Wood-to-Energy Roadmap Emphasizes Sustainable Forest Management
The smell of smoke still lingers from wildfires that recently ravaged more than 1,000 square miles in Arizona. The conflagrations have underscored the importance of good forest management. Unchecked growth over decades in the western United States, for example, has left at risk nearly half a million square miles of Ponderosa and conifer forests that grew from 50 trees per acre to hundreds and sometimes thousands, and left much of the forest floor overgrown with dry, highly flammable brush.
A readily available prescription for much of the overgrowth that ails our forests is the sustainable management and cultivation of woody biomass from those forests for the generation of energy. The focused use of wood to help meet America’s energy needs would not only increase the extent of the nation’s 755-million-acre forestland base, but would improve forest health and help prevent or reduce wildfires.
The build-up of biomass in our nation’s forests is exacerbated on public lands, where forest health continues to deteriorate as epidemic insect and disease infestations and wildfires take an ever increasing toll. Providing a sustainable supply of biomass from our nation’s forests to meet the needs of existing and new wood-using industries would not only curb the escalating costs of fire suppression and management, but would also improve the environmental services that land provides, such as biodiversity, wildlife habitat, soil retention, water quality and quantity, carbon storage and recreation.
With sustainability as an overarching principle, the use of wood for renewable energy can be a key driver in boosting rural community economic development; lower the carbon footprint of America’s energy supply; restore the health, vitality and proper functioning of many of the nation’s public lands; insure the future of America’s private timberlands by “keeping forests as forests”; and provide the raw materials needed by America’s forest products industry, all while supplying a growing bio-economy.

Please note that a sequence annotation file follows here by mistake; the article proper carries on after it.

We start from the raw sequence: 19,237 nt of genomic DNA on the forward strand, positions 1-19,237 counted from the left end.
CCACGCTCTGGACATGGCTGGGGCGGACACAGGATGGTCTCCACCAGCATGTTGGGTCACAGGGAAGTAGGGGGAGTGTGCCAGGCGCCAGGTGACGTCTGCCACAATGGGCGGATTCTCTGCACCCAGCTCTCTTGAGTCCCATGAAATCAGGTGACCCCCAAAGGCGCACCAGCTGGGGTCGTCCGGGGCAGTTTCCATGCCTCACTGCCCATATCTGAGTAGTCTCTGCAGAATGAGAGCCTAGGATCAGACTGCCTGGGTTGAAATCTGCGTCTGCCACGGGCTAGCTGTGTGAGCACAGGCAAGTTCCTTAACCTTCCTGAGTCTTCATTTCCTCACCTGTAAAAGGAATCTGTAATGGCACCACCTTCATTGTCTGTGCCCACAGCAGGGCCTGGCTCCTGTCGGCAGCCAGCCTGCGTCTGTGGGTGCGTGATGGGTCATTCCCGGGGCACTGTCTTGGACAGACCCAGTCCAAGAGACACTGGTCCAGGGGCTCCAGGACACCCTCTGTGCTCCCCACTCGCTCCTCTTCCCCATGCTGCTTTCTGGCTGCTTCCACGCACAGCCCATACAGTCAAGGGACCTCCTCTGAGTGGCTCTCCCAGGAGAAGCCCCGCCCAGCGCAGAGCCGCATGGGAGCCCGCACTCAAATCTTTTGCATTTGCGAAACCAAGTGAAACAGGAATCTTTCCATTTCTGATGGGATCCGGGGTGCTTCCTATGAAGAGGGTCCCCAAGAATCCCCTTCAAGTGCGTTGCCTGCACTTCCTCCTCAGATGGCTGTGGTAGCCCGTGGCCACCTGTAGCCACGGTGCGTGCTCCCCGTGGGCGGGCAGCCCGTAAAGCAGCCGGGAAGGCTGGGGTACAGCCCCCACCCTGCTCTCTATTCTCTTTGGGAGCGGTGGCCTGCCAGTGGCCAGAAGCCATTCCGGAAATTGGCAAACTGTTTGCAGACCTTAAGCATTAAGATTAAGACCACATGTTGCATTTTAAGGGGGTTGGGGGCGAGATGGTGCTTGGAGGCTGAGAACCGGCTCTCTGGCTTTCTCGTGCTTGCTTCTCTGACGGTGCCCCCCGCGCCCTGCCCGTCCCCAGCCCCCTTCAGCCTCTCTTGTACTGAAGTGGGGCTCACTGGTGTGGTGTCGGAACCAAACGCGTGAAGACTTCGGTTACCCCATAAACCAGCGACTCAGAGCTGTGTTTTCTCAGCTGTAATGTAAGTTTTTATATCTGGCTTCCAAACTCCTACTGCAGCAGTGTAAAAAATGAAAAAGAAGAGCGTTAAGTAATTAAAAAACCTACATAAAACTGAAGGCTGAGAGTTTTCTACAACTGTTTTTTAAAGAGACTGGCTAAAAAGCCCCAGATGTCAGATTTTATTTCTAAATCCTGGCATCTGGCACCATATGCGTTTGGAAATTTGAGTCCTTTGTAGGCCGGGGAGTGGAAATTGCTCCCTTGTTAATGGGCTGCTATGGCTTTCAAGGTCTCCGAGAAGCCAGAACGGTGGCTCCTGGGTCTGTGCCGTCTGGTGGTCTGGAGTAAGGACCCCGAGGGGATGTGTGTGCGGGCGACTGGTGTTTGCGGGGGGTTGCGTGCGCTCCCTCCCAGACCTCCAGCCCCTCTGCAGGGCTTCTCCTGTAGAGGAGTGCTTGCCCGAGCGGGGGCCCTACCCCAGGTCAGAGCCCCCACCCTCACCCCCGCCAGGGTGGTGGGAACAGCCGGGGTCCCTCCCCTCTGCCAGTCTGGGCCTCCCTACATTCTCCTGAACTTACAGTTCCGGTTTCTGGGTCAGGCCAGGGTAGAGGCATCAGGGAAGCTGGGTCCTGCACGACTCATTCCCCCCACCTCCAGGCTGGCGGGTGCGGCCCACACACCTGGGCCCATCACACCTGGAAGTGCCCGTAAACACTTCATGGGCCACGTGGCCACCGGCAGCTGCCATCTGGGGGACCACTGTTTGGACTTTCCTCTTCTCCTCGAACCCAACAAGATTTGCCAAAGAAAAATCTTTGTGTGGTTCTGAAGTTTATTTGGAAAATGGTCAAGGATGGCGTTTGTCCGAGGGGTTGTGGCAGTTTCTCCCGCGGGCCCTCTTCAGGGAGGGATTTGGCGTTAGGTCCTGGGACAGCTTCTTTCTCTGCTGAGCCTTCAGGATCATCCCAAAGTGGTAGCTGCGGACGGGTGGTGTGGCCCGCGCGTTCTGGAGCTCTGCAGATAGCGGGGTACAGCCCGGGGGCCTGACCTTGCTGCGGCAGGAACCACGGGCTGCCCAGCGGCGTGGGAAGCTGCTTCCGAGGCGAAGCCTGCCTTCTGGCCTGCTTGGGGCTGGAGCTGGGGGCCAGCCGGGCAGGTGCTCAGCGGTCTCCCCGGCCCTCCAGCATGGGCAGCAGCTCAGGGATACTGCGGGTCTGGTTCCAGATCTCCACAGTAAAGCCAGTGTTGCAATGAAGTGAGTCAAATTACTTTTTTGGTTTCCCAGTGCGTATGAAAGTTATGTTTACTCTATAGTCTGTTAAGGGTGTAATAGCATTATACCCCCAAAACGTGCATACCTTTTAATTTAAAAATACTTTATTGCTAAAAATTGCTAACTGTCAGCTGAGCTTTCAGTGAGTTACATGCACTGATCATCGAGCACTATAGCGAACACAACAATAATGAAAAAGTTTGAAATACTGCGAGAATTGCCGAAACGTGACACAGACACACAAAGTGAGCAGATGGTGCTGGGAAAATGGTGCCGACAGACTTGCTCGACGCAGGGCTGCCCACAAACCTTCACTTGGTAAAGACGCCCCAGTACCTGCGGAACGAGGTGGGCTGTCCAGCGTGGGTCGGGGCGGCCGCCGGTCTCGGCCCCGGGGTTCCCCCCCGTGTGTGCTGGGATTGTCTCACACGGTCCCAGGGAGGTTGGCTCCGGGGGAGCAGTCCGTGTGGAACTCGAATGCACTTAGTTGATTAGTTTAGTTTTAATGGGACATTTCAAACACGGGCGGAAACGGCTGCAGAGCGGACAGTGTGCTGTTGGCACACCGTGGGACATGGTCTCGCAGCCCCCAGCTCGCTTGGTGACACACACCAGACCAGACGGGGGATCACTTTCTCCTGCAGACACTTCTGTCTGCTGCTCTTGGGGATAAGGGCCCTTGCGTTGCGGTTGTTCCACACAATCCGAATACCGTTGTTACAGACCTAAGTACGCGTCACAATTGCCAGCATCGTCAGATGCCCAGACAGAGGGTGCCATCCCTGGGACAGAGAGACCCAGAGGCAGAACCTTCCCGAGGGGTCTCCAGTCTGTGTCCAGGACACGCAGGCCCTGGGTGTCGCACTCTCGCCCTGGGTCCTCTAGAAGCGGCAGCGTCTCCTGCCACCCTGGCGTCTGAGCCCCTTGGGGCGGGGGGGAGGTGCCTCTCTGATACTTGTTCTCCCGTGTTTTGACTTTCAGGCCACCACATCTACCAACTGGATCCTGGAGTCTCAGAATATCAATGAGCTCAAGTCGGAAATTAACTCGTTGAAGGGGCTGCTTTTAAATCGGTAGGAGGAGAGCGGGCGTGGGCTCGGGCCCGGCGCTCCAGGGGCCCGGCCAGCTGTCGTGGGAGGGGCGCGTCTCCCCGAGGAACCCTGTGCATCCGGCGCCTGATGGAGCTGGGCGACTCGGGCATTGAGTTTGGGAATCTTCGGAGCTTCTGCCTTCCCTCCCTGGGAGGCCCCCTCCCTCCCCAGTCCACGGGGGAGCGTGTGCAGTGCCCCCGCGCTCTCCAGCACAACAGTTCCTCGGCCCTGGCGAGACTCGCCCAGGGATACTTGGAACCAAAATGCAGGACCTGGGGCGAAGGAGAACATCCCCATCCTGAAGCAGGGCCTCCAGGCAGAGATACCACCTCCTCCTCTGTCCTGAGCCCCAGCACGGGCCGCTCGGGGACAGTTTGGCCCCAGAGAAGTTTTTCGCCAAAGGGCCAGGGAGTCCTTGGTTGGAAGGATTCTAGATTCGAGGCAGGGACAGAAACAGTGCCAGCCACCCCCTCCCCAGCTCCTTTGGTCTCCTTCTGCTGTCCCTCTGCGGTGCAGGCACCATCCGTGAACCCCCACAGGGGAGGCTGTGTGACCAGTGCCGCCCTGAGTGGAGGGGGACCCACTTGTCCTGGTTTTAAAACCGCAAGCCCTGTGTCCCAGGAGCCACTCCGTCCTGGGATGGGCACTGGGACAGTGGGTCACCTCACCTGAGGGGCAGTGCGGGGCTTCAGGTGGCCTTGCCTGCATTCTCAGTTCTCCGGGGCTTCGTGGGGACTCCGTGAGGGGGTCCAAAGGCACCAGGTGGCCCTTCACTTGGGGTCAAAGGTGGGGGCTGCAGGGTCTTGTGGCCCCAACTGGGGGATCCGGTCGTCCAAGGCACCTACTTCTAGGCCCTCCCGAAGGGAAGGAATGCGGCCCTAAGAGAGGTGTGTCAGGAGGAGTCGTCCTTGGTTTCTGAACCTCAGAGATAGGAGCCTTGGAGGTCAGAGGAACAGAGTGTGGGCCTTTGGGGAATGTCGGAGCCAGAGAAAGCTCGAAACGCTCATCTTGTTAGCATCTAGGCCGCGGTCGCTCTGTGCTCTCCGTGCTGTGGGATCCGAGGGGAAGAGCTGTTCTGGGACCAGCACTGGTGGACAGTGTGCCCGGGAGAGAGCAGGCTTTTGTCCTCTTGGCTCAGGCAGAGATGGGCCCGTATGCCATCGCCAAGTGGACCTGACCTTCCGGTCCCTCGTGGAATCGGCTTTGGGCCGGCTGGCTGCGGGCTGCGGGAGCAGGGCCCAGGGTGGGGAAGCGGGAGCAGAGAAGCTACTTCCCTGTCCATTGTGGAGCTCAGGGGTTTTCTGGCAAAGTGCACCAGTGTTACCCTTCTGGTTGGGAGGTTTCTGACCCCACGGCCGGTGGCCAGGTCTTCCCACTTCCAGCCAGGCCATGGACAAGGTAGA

Recommendations that could unlock the nation’s potential to sustainably produce woody biomass for energy and traditional uses, while providing balanced multiple benefits from public and private forests for the American public, have been compiled in a National Wood to Energy Roadmap developed by a work group composed of dozens of forestry, conservation, scientific and academic experts brought together by the 25x’25 Alliance.
Published with the help of funding from the Energy Foundation and the Better World Fund, the Roadmap recognizes that U.S. energy and carbon policy and national security concerns demand that the nation create a path towards the sustainable domestic production of our own energy. As such, the nation’s forests need to be viewed as a strategic national resource, just as important as coal, oil, and natural gas, in helping to meet the nation’s need for heat, electric power, transportation fuel, and bio-based products.
The Roadmap also notes that biomass has been defined in various recent policies and legislation in conflicting ways, and calls for a simple scientific biomass definition. We should, as a nation, assure ourselves that our resource use is sustainable, and that we are fully accounting scientifically for the carbon footprint of wood energy. That should allow for a simplified definition of what wood qualifies to be counted in various programs.
Policymakers are urged to develop a comprehensive woody biomass energy policy. The Roadmap will help “keep forests as forests” by offering proper legislative and policy incentives that will lead to that outcome. The recommendations provided by the Roadmap are designed to make a major contribution to America’s energy future while protecting and enhancing our private and public forests, ensuring the continuation of the supply of raw material for our forest products industry and help the nation reduce its dependence on fossil fuels.
This cycle of dependence on domestic and foreign fossil fuels must be broken. It is in the best interest of America’s people, the economy, and our environment to replace a substantial portion of our fossil fuel consumption with home-grown renewable feedstocks, like woody biomass.